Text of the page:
Just how different and special is your business anyway?

    In this series, we're examining the foundational thinking and behaviour patterns that set a business apart from its peer group.

    I call this the 'ignite' process, and this process has three catalysts to take a business forward:

    1) A mission or passionate purpose

    2) A belief system or values

    3) A difference or your unique abilities

    For this article, we're going to dig down into catalyst #3: your unique abilities.  

    It’s true the idea of a USP, a 'unique selling point' or alternatively a 'unique service proposition', isn't a concept that immediately lends itself to financial services.

    Over the last 30 years, very little has emerged from our sector that we - or more importantly, the public - could portray as unusual, and certainly not unique.

    And yet, perhaps as a response to regulation or changing consumer expectations, financial services has started to create leaders whose thinking is breaking with the past.

    I believe it’s now possible to create a business that is notably different to others within this sector. In fact, it’s becoming increasingly essential.

    I recall glancing at Jack Trout’s book on marketing, Differentiate or Dieand thinking: "Isn’t that title a bit extreme? Will a company really die, just because they don’t differentiate themselves clearly from their competitors?"

    However, seeing the number of firms that continue to sail on blissfully in the grip of mediocrity - and towards a long, slow demise - I’m now convinced Trout had a point.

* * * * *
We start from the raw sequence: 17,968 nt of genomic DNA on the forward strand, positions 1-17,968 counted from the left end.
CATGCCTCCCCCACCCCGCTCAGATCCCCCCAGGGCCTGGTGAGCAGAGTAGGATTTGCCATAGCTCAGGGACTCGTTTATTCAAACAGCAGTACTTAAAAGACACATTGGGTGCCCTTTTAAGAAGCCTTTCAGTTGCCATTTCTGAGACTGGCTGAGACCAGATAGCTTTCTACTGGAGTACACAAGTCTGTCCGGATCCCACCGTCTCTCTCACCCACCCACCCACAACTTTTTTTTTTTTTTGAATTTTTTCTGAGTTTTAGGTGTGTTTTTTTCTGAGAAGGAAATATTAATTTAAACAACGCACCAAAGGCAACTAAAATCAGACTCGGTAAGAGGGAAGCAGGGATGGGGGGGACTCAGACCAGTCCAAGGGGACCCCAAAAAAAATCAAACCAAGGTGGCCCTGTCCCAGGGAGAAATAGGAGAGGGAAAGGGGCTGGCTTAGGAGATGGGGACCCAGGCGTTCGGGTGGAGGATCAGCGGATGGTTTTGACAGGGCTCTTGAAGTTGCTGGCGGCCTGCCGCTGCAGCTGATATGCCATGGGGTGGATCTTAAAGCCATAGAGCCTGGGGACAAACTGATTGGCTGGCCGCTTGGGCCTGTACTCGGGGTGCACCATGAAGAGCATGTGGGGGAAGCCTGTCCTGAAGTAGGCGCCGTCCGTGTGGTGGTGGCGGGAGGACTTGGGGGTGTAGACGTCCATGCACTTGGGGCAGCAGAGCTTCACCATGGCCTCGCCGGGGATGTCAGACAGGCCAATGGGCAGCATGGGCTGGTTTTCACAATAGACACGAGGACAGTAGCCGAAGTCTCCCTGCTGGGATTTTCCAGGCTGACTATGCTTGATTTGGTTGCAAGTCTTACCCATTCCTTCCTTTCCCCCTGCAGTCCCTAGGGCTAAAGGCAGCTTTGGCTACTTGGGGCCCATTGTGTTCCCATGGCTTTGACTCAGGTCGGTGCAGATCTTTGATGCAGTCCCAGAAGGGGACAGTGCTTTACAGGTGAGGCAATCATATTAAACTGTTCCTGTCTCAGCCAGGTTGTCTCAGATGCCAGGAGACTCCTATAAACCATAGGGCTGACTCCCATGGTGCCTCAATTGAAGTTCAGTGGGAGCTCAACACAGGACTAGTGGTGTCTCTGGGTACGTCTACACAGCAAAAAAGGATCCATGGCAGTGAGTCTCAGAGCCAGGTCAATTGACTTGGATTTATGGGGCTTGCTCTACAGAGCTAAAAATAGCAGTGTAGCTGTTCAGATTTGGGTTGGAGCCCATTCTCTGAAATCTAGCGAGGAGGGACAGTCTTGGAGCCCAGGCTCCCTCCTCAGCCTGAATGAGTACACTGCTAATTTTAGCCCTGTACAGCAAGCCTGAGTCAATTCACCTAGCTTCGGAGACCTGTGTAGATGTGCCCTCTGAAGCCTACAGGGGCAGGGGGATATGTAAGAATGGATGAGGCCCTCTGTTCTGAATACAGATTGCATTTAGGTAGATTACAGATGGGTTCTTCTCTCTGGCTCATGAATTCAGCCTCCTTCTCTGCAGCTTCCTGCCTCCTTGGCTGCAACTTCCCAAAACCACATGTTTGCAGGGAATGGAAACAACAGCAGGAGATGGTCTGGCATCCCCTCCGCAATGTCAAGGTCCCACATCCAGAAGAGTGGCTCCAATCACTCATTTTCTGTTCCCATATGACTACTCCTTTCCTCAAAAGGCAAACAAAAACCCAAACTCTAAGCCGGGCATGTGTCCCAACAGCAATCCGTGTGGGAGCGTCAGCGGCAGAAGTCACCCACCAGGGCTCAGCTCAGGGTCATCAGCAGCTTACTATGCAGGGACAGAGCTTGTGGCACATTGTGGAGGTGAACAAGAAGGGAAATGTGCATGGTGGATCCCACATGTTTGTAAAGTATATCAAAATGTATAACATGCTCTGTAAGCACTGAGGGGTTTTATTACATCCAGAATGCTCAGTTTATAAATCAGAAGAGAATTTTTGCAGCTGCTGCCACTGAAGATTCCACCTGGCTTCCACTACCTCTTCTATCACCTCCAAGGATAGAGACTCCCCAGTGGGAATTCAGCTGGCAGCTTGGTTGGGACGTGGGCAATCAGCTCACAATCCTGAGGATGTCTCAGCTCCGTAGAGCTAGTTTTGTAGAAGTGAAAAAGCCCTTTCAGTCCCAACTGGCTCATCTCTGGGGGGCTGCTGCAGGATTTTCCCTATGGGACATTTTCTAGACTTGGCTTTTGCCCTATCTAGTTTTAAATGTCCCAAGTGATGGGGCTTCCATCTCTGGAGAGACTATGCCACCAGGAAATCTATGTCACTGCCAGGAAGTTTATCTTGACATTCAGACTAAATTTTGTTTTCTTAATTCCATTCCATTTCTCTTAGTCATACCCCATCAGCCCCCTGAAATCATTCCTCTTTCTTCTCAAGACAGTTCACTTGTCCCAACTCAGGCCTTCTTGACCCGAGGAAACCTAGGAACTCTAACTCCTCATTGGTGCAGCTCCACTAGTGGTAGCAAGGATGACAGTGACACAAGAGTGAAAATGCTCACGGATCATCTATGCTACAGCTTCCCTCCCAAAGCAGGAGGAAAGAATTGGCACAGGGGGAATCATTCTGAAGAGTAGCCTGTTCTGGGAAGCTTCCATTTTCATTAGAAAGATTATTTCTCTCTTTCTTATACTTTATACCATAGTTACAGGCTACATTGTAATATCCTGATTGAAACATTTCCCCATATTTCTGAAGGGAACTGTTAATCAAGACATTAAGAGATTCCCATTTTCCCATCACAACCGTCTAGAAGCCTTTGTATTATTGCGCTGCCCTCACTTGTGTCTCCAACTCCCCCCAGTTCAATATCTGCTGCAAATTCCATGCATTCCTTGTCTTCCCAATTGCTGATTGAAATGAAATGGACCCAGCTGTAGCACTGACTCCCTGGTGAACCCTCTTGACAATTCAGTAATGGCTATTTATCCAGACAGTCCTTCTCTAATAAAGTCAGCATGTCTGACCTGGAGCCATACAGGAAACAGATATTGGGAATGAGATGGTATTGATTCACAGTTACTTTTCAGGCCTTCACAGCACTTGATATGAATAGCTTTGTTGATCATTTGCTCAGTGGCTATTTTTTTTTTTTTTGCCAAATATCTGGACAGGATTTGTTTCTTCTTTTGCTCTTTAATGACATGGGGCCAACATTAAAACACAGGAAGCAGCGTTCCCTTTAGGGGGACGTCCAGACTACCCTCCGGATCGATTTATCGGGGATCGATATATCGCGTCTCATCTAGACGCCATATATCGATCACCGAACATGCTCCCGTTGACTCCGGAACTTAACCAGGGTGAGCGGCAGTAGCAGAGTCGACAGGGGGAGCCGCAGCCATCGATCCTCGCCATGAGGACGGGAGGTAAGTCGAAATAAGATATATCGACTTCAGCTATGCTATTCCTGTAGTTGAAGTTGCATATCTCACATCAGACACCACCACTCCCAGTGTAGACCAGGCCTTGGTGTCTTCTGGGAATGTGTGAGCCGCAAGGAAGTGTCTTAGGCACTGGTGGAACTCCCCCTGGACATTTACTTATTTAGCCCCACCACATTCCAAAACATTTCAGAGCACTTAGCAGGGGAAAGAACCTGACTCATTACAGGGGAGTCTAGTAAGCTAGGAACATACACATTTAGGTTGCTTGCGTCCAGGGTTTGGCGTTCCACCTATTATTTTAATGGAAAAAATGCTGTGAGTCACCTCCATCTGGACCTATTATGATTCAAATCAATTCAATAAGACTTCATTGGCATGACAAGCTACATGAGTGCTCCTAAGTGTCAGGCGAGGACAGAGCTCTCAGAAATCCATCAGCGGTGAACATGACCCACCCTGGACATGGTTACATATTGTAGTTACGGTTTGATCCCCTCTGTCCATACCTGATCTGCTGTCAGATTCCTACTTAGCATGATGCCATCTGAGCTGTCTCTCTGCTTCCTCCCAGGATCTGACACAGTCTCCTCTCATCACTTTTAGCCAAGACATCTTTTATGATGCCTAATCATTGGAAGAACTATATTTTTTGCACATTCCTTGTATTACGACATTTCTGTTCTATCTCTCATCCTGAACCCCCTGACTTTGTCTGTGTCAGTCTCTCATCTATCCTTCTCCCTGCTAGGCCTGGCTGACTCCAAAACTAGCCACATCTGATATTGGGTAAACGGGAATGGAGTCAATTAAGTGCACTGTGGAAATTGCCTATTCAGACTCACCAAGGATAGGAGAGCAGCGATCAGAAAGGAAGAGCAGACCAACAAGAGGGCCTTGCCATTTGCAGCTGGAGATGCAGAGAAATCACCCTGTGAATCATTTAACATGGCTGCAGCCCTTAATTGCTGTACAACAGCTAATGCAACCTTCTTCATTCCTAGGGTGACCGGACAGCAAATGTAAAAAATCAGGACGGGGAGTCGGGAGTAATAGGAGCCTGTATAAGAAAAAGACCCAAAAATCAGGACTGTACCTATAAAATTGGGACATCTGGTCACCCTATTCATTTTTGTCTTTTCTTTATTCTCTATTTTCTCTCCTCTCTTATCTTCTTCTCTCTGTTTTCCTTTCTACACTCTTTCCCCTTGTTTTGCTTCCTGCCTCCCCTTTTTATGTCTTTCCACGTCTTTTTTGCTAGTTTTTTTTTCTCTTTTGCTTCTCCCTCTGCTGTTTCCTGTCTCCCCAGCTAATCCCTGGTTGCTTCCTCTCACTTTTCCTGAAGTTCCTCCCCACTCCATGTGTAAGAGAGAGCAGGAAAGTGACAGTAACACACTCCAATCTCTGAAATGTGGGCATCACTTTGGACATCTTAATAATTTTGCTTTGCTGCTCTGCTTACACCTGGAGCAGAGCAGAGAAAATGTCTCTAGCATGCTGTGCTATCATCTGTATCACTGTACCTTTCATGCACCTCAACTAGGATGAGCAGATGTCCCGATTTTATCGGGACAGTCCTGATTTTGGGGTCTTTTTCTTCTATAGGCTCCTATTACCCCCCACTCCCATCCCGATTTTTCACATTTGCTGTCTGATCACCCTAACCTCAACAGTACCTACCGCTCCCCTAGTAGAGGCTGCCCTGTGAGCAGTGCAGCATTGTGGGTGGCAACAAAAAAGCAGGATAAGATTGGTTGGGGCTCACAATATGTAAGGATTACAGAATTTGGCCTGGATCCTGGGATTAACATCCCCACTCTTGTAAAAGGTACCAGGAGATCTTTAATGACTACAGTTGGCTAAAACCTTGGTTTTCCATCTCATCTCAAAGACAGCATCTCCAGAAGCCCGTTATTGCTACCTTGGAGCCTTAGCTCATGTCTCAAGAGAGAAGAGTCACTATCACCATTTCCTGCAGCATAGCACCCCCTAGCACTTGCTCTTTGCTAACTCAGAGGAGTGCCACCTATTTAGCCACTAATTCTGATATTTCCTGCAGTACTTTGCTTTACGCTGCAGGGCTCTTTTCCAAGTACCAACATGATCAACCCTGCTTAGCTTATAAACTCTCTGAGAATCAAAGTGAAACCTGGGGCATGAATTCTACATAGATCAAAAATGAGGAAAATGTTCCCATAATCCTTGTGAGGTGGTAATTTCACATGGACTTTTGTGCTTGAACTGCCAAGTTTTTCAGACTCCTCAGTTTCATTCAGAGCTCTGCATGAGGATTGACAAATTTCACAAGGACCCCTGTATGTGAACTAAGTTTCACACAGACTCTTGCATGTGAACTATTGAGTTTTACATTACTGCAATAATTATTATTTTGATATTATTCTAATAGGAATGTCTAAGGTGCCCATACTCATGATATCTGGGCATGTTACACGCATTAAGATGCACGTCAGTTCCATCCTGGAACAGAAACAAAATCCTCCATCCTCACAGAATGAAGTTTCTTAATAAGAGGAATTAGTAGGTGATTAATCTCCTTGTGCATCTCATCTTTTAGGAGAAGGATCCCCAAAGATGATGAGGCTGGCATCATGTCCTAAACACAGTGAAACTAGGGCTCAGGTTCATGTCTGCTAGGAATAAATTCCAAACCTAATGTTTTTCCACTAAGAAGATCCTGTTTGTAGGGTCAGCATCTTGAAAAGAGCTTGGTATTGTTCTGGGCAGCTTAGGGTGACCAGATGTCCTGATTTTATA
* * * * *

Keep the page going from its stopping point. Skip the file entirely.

I’m becoming a believer in this simple but elusive idea that differences are a crucial element in being able to ignite a business.

    Seizing a different idea, dramatising it, making it your own - these are ways to carve out your space in an overcrowded marketplace. 

    Of course, the question then arises: what exactly is so different about my firm?

    And if the answer is “very little at all”, then the next question becomes: how do I change that?

    Since the impact of getting this right is so considerable, allow me to share some simple principles.

    How to be different

    When meeting a firm for the first time, what I look for is an unusal combination of factors.

    Is there a set of skills that – when combined – could distinguish this organisation from others around it?

    If this unique combination doesn't exist yet, could it exist within one to three years, with some new thinking and behaviour?

    Let’s look at some possible components that could create such combinations: 

    • Location 

    You probably prefer working with clients in a particular location: say, within a 20-mile radius of your office.

    • Client type

    If you’re commercially savvy, you’ve come to realise that focusing your resources towards a very specific type of client pays huge dividends, and ones that are both tangible and intangible.

    • Skillset

    Rather than be a generalist, you might have discovered clients pay far more attention to those whom they regard as experts at something.

    • Services

    You might have designed services that best serve a particular type of client, or you might deliver these in a way that never ceases to delight new and existing clients.

    You get the idea. I’m sure there are other components I’ve missed that are obvious to you.

    Now, what would happen if you carefully combined some of those components into a unique combination of your own? 

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